Pioneer leads the way in providing growers with resistant hybrids
DES MOINES, Iowa, Oct. 6, 2010 - As reports of Goss's wilt continue to expand north and east in corn-growing areas both in the U.S. and now in parts of Canada, growers need to assess its potential impact to help choose resistant lines for next season where the disease is present, say experts at Pioneer Hi-Bred, a DuPont business. These assessments will guide growers' seed decisions for next year and help minimize the potential for yield loss.
"The disease recently has been reported in Colorado, Nebraska, the Dakotas, Manitoba, Minnesota, Iowa, Wisconsin, Illinois and Indiana," says Scott Heuchelin, Pioneer research scientist and field pathologist. "It typically occurs as the result of hail events and storms. When plants sustain abrasion injuries from hail or wind, Goss's wilt bacterium can infect the leaves where they have been damaged. If growers have had hail damage, they should be on alert."
"There are no fungicides that will control Goss's wilt since it's a bacterial disease," says Bill Curran, Pioneer research scientist and corn breeder based in LaSalle, Colo. "While growers can manage the debris, which is the source of the inoculum, and work rotation and tillage into their cropping practices, resistant hybrids are the best way to tackle this problem.
"For more than 25 years, Pioneer has amassed the industry's largest collection of Goss's wilt inoculum," Curran says. "To combat any potential shift in strains of Goss's wilt, we actively collect samples from all over the country and grow the bacterium to use in our screening program.
"In addition to our extensive characterization and screening program in LaSalle, Colo., we're also screening in Fargo, N.D., and Manitoba, Canada, as well as other growing areas reporting issues with Goss's wilt. The knowledge gained in this process, as well as the research using the inoculum have given researchers the insight to characterize Pioneer®brand hybrids for resistance to this disease."
Heuchelin says Goss's wilt can cause significant yield loss on some hybrids, but Pioneer hybrids typically show good resistance to the disease. Goss's wilt tends to be more of a problem in cornfields that incurred plant damage, especially in corn-on-corn and minimum or no-till fields.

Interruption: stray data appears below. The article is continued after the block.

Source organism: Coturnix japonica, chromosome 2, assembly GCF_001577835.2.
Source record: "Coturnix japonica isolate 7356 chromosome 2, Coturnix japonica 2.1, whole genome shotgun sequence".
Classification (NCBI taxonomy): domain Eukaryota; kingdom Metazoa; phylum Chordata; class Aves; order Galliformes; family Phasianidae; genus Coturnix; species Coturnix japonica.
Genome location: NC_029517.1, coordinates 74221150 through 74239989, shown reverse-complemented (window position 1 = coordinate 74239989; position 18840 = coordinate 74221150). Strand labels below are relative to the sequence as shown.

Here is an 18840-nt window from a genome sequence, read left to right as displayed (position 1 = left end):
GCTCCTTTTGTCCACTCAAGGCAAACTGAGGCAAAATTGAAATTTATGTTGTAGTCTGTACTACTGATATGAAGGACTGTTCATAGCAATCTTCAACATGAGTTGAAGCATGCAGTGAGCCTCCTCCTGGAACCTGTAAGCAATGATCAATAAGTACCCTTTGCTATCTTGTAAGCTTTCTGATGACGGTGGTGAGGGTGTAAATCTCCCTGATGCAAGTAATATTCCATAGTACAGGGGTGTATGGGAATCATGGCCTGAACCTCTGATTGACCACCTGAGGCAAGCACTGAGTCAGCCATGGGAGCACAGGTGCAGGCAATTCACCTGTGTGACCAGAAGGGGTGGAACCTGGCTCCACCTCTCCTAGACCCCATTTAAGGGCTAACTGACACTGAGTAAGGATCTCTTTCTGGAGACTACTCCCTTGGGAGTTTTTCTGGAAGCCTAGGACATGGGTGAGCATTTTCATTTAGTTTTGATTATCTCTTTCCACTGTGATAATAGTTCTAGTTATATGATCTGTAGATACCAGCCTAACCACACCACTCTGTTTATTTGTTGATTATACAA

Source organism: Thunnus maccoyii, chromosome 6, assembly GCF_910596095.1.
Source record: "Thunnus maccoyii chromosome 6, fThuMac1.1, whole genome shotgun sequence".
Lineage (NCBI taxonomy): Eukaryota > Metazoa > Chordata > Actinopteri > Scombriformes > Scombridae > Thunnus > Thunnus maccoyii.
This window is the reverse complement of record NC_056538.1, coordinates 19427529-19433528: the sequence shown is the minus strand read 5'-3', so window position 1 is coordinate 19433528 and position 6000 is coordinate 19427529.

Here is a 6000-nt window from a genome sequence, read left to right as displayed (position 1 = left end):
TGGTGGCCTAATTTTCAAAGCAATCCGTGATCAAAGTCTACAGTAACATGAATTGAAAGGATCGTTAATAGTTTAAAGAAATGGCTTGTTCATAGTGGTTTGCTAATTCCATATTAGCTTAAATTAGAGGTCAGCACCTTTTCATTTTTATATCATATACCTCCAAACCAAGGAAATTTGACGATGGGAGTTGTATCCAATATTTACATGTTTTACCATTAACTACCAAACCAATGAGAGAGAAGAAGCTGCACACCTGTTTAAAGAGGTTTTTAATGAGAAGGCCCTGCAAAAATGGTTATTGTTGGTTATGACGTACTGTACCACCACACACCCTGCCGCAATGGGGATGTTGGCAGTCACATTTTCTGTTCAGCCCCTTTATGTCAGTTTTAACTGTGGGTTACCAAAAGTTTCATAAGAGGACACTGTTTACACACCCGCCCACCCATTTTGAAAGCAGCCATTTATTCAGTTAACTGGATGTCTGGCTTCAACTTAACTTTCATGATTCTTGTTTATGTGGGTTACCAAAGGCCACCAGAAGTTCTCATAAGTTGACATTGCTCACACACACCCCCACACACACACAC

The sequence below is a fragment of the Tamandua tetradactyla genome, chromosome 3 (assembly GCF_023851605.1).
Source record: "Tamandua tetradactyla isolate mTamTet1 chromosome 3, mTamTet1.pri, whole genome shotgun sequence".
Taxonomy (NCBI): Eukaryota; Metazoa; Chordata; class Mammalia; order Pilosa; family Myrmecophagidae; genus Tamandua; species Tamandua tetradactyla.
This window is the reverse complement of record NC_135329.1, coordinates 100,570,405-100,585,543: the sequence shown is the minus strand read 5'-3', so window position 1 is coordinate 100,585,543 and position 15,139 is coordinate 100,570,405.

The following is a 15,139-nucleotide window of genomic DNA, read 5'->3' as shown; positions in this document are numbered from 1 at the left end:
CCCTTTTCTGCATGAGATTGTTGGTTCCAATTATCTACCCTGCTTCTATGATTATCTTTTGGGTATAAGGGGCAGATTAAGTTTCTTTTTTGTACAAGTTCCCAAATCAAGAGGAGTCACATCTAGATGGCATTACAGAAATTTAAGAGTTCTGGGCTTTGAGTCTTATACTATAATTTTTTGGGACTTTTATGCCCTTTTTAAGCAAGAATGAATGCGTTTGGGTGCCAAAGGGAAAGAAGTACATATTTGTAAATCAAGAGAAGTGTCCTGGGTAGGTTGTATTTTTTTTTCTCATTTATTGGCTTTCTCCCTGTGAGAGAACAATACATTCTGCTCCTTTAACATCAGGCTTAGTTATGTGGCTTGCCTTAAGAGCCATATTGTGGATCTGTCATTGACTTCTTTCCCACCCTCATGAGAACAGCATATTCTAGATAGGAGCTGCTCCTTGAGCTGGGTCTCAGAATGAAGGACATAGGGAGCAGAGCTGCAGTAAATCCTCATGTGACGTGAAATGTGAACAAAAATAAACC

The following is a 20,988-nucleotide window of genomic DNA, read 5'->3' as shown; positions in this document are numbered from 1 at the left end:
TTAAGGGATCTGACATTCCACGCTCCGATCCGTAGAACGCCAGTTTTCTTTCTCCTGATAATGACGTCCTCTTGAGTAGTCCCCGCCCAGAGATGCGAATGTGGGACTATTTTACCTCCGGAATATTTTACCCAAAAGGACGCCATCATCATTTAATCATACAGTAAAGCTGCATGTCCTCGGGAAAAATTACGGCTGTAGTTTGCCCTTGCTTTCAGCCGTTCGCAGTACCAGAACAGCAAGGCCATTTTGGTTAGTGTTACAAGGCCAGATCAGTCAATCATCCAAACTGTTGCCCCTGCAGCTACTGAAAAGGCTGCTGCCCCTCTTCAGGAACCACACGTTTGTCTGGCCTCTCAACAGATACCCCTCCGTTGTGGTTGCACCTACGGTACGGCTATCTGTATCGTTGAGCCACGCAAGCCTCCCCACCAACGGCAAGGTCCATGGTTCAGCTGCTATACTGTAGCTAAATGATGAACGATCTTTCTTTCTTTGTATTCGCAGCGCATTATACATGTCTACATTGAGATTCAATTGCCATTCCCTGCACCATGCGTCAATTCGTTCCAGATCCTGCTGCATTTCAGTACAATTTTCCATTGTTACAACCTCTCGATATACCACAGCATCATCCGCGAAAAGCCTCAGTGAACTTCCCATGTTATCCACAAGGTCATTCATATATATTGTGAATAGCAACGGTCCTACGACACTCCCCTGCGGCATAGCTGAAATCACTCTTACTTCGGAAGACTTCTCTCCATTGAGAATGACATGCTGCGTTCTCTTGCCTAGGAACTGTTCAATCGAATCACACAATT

Goss's wilt limits yield by reducing green leaf area and causing premature death in corn plants. Timing of the infection has a critical role in the disease's influence on grain yield. Early infections lead to the greatest yield reductions - up to 50 percent yield loss when susceptible hybrids are infected early in the growing season. Other agronomic issues such as stalk lodging may result from fields that have died prematurely from Goss's wilt, resulting in further yield loss and lower quality grain.
"Once established in an area, it can surface in any given year depending on the environment," Heuchelin says. "The bacteria are spread by strong winds and also by equipment moving from field to field. Once reported in a field, it's considered to be part of the soil microbial environment for any fields in the surrounding area. Growers need to be aware of any reports in their area when they are selecting hybrids for next year and look for resistance ratings."
Carrying with it the potential of late-season problems in fields hit earlier by severe weather, Goss's wilt is moving into the Midwest from its long-established concentration in the Great Plains.
"While widespread screening for Goss's wilt is not common at most seed companies, Pioneer has one of the most robust disease-screening programs in the industry," Heuchelin says. "We have many years of data from in-field screening to characterize, and recommend hybrids with strong resistance ratings."
"The Pioneer rating system is one through nine and is based on the degree of infection, with level one for hybrids that show more than 50 percent yield loss and nine for hybrids that have no lesions," Curran says. "Genetic diversity is extremely important, and Pioneer offers a wide genetic range of hybrids with very good to excellent resistance to Goss's wilt and with an expanded maturity range of 75 to 118 days."
Continued screening of genetic material, identification of sources of resistance using all available technologies, including molecular markers, and recombination into new, improved hybrids are all instrumental in prevailing against Goss's wilt.
For more information on managing Goss's wilt or selecting hybrids resistant to this disease, contact your local Pioneer sales professional.